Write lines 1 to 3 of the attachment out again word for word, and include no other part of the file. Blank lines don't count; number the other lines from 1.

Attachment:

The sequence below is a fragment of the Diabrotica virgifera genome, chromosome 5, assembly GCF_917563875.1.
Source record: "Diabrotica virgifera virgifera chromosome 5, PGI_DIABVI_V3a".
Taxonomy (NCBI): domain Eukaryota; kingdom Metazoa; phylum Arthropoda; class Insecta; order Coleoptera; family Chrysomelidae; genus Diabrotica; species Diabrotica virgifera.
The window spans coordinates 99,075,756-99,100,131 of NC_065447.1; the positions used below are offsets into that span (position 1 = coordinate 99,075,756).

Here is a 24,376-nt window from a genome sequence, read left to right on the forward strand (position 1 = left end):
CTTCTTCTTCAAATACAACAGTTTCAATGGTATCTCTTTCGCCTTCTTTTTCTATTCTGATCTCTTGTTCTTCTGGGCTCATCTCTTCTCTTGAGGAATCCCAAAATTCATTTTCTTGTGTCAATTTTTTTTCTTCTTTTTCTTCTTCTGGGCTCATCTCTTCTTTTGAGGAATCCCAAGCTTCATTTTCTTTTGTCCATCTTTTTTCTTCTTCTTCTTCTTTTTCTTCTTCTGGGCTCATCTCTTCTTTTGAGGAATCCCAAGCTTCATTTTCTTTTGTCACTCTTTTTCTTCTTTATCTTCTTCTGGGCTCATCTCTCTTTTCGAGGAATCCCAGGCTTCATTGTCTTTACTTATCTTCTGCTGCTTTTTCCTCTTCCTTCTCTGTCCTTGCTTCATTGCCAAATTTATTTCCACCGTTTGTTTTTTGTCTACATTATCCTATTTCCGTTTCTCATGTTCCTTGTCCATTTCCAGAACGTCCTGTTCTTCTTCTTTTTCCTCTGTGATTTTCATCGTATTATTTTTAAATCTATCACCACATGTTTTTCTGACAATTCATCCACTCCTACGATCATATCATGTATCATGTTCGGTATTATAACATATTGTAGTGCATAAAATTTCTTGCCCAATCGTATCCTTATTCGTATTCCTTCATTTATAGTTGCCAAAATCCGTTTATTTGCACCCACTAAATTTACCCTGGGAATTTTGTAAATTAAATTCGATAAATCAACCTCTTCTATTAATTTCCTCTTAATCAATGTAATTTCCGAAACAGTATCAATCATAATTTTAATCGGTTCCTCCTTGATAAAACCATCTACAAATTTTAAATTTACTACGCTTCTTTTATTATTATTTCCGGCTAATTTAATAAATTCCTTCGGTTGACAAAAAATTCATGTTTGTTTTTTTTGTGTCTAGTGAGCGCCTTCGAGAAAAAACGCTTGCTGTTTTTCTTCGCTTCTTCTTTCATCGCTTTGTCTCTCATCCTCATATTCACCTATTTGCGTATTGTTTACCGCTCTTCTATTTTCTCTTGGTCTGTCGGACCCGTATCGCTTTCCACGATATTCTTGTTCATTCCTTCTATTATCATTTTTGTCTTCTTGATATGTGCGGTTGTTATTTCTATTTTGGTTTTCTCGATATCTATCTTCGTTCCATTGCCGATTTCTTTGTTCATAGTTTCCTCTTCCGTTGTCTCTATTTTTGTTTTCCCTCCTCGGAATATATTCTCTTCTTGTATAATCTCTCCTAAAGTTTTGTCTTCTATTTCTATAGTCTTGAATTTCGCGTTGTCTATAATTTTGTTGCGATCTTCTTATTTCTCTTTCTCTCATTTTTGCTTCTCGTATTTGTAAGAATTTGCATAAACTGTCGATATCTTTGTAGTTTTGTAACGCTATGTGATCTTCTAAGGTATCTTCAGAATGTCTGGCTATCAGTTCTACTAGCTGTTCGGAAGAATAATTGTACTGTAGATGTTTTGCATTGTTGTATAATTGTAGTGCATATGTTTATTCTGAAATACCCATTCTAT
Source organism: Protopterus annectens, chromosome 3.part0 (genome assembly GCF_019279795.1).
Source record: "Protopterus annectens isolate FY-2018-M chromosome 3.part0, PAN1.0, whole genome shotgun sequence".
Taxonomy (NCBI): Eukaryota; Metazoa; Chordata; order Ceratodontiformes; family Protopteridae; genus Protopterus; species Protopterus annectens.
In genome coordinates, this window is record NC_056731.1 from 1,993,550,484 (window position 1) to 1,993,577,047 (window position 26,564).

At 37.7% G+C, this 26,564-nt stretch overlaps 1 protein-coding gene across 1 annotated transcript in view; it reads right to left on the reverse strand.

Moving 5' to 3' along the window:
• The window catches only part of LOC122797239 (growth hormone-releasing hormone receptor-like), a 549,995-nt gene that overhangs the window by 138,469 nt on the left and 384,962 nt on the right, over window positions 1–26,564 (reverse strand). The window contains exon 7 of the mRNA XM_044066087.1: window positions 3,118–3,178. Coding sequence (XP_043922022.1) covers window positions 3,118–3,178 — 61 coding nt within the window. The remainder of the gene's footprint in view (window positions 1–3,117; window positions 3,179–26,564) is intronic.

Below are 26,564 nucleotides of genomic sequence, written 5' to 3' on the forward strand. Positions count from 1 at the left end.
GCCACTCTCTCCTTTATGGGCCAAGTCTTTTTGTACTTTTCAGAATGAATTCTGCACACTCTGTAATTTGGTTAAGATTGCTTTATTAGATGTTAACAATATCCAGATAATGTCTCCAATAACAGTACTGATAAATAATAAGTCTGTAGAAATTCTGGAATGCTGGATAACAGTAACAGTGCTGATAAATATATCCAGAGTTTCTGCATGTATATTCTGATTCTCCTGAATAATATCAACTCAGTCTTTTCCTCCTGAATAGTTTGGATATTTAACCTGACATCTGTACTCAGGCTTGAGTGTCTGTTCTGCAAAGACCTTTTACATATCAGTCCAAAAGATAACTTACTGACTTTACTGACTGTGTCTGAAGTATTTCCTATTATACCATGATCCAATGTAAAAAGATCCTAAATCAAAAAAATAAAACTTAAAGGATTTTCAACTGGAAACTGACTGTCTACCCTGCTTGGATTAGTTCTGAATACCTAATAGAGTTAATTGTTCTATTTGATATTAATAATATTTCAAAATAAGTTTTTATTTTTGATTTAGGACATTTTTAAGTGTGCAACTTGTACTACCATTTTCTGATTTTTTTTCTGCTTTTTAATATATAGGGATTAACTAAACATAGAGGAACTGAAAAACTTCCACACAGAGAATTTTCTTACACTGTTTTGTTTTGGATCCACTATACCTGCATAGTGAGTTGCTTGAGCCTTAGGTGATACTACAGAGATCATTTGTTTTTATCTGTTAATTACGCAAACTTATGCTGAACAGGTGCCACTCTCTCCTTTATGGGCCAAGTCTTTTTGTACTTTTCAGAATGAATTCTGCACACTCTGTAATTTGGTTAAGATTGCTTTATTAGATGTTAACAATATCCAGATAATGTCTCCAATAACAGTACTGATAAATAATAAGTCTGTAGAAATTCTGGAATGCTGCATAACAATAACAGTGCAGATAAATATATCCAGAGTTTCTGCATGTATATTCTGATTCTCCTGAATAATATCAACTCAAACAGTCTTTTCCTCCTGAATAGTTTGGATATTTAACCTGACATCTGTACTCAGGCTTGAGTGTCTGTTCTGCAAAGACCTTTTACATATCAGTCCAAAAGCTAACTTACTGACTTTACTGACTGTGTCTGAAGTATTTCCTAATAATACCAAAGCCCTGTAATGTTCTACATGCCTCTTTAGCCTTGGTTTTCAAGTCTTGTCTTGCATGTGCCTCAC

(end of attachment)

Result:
The sequence below is a fragment of the Diabrotica virgifera genome, chromosome 5, assembly GCF_917563875.1.
Source record: "Diabrotica virgifera virgifera chromosome 5, PGI_DIABVI_V3a".
Taxonomy (NCBI): domain Eukaryota; kingdom Metazoa; phylum Arthropoda; class Insecta; order Coleoptera; family Chrysomelidae; genus Diabrotica; species Diabrotica virgifera.